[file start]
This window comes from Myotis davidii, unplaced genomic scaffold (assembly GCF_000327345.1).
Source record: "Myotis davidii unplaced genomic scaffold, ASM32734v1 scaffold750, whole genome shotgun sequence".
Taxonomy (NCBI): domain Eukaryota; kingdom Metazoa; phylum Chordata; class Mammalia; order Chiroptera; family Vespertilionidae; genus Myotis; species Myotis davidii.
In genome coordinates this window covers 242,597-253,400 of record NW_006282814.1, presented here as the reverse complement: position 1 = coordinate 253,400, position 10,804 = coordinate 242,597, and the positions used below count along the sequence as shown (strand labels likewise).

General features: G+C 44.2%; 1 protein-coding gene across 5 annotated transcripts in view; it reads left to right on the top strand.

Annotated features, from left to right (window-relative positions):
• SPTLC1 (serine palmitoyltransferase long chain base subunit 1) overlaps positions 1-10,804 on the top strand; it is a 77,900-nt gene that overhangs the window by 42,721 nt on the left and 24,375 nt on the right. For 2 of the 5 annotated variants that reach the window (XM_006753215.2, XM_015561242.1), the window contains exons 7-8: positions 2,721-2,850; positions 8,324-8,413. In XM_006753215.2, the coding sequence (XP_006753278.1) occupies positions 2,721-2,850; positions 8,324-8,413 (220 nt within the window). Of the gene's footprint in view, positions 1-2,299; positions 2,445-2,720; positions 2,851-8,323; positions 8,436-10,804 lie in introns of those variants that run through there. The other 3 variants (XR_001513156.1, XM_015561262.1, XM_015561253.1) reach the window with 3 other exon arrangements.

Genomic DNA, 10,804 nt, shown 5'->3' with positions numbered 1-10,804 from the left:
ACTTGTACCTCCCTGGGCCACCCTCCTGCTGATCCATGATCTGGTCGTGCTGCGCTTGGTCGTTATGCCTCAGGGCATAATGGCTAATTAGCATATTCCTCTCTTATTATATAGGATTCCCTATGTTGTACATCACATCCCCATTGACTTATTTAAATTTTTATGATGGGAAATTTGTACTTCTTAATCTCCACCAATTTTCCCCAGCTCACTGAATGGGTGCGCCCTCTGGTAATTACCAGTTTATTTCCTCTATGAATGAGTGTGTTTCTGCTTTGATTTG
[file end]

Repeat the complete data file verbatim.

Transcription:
This window comes from Myotis davidii, unplaced genomic scaffold (assembly GCF_000327345.1).
Source record: "Myotis davidii unplaced genomic scaffold, ASM32734v1 scaffold750, whole genome shotgun sequence".
Taxonomy (NCBI): domain Eukaryota; kingdom Metazoa; phylum Chordata; class Mammalia; order Chiroptera; family Vespertilionidae; genus Myotis; species Myotis davidii.
In genome coordinates this window covers 242,597-253,400 of record NW_006282814.1, presented here as the reverse complement: position 1 = coordinate 253,400, position 10,804 = coordinate 242,597, and the positions used below count along the sequence as shown (strand labels likewise).

General features: G+C 44.2%; 1 protein-coding gene across 5 annotated transcripts in view; it reads left to right on the top strand.

Annotated features, from left to right (window-relative positions):
• SPTLC1 (serine palmitoyltransferase long chain base subunit 1) overlaps positions 1-10,804 on the top strand; it is a 77,900-nt gene that overhangs the window by 42,721 nt on the left and 24,375 nt on the right. For 2 of the 5 annotated variants that reach the window (XM_006753215.2, XM_015561242.1), the window contains exons 7-8: positions 2,721-2,850; positions 8,324-8,413. In XM_006753215.2, the coding sequence (XP_006753278.1) occupies positions 2,721-2,850; positions 8,324-8,413 (220 nt within the window). Of the gene's footprint in view, positions 1-2,299; positions 2,445-2,720; positions 2,851-8,323; positions 8,436-10,804 lie in introns of those variants that run through there. The other 3 variants (XR_001513156.1, XM_015561262.1, XM_015561253.1) reach the window with 3 other exon arrangements.

Genomic DNA, 10,804 nt, shown 5'->3' with positions numbered 1-10,804 from the left:
ACTTGTACCTCCCTGGGCCACCCTCCTGCTGATCCATGATCTGGTCGTGCTGCGCTTGGTCGTTATGCCTCAGGGCATAATGGCTAATTAGCATATTCCTCTCTTATTATATAGGATTCCCTATGTTGTACATCACATCCCCATTGACTTATTTAAATTTTTATGATGGGAAATTTGTACTTCTTAATCTCCACCAATTTTCCCCAGCTCACTGAATGGGTGCGCCCTCTGGTAATTACCAGTTTATTTCCTCTATGAATGAGTGTGTTTCTGCTTTGATTTG